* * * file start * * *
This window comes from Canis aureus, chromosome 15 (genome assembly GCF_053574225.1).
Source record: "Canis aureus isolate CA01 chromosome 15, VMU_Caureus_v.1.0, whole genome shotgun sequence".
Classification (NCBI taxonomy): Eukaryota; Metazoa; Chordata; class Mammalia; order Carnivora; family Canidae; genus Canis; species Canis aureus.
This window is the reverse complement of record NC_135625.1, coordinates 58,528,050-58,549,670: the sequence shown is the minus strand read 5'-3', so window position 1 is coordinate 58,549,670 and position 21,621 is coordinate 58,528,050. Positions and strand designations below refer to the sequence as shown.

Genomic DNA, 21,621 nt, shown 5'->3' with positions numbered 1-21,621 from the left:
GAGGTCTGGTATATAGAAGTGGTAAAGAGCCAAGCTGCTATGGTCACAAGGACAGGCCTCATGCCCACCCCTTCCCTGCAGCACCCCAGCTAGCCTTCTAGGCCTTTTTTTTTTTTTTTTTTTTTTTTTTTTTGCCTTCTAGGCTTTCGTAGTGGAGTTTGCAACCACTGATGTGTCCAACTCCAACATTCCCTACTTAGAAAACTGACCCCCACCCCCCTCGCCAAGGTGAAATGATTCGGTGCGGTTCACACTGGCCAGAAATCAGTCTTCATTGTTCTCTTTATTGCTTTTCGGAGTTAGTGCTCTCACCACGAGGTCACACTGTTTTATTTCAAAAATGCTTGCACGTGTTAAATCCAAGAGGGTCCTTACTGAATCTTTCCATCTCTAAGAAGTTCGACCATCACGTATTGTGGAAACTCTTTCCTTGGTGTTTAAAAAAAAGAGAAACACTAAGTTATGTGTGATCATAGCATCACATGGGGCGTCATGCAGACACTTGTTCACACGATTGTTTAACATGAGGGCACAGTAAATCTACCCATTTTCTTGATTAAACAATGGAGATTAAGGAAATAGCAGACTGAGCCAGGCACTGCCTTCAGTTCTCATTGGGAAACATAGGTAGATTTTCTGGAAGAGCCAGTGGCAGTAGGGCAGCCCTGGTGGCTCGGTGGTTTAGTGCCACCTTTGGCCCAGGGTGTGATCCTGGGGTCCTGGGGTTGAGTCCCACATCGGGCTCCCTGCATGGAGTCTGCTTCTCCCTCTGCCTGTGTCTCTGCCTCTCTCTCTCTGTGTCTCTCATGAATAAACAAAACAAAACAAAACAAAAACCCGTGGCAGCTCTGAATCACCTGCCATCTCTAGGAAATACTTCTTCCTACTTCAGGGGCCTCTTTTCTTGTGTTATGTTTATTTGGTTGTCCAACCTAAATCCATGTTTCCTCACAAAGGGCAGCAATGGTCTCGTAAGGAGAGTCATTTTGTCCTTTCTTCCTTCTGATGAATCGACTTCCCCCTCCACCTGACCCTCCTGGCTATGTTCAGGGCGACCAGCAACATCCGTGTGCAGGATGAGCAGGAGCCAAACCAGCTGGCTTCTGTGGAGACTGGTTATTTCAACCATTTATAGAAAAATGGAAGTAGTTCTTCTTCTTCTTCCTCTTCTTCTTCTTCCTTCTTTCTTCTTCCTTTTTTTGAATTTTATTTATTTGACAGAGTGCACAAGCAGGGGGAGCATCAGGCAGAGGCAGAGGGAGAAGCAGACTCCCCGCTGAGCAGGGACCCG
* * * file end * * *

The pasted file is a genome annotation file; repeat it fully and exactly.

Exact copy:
This window comes from Canis aureus, chromosome 15 (genome assembly GCF_053574225.1).
Source record: "Canis aureus isolate CA01 chromosome 15, VMU_Caureus_v.1.0, whole genome shotgun sequence".
Classification (NCBI taxonomy): Eukaryota; Metazoa; Chordata; class Mammalia; order Carnivora; family Canidae; genus Canis; species Canis aureus.
This window is the reverse complement of record NC_135625.1, coordinates 58,528,050-58,549,670: the sequence shown is the minus strand read 5'-3', so window position 1 is coordinate 58,549,670 and position 21,621 is coordinate 58,528,050. Positions and strand designations below refer to the sequence as shown.

Genomic DNA, 21,621 nt, shown 5'->3' with positions numbered 1-21,621 from the left:
GAGGTCTGGTATATAGAAGTGGTAAAGAGCCAAGCTGCTATGGTCACAAGGACAGGCCTCATGCCCACCCCTTCCCTGCAGCACCCCAGCTAGCCTTCTAGGCCTTTTTTTTTTTTTTTTTTTTTTTTTTTTTGCCTTCTAGGCTTTCGTAGTGGAGTTTGCAACCACTGATGTGTCCAACTCCAACATTCCCTACTTAGAAAACTGACCCCCACCCCCCTCGCCAAGGTGAAATGATTCGGTGCGGTTCACACTGGCCAGAAATCAGTCTTCATTGTTCTCTTTATTGCTTTTCGGAGTTAGTGCTCTCACCACGAGGTCACACTGTTTTATTTCAAAAATGCTTGCACGTGTTAAATCCAAGAGGGTCCTTACTGAATCTTTCCATCTCTAAGAAGTTCGACCATCACGTATTGTGGAAACTCTTTCCTTGGTGTTTAAAAAAAAGAGAAACACTAAGTTATGTGTGATCATAGCATCACATGGGGCGTCATGCAGACACTTGTTCACACGATTGTTTAACATGAGGGCACAGTAAATCTACCCATTTTCTTGATTAAACAATGGAGATTAAGGAAATAGCAGACTGAGCCAGGCACTGCCTTCAGTTCTCATTGGGAAACATAGGTAGATTTTCTGGAAGAGCCAGTGGCAGTAGGGCAGCCCTGGTGGCTCGGTGGTTTAGTGCCACCTTTGGCCCAGGGTGTGATCCTGGGGTCCTGGGGTTGAGTCCCACATCGGGCTCCCTGCATGGAGTCTGCTTCTCCCTCTGCCTGTGTCTCTGCCTCTCTCTCTCTGTGTCTCTCATGAATAAACAAAACAAAACAAAACAAAAACCCGTGGCAGCTCTGAATCACCTGCCATCTCTAGGAAATACTTCTTCCTACTTCAGGGGCCTCTTTTCTTGTGTTATGTTTATTTGGTTGTCCAACCTAAATCCATGTTTCCTCACAAAGGGCAGCAATGGTCTCGTAAGGAGAGTCATTTTGTCCTTTCTTCCTTCTGATGAATCGACTTCCCCCTCCACCTGACCCTCCTGGCTATGTTCAGGGCGACCAGCAACATCCGTGTGCAGGATGAGCAGGAGCCAAACCAGCTGGCTTCTGTGGAGACTGGTTATTTCAACCATTTATAGAAAAATGGAAGTAGTTCTTCTTCTTCTTCCTCTTCTTCTTCTTCCTTCTTTCTTCTTCCTTTTTTTGAATTTTATTTATTTGACAGAGTGCACAAGCAGGGGGAGCATCAGGCAGAGGCAGAGGGAGAAGCAGACTCCCCGCTGAGCAGGGACCCG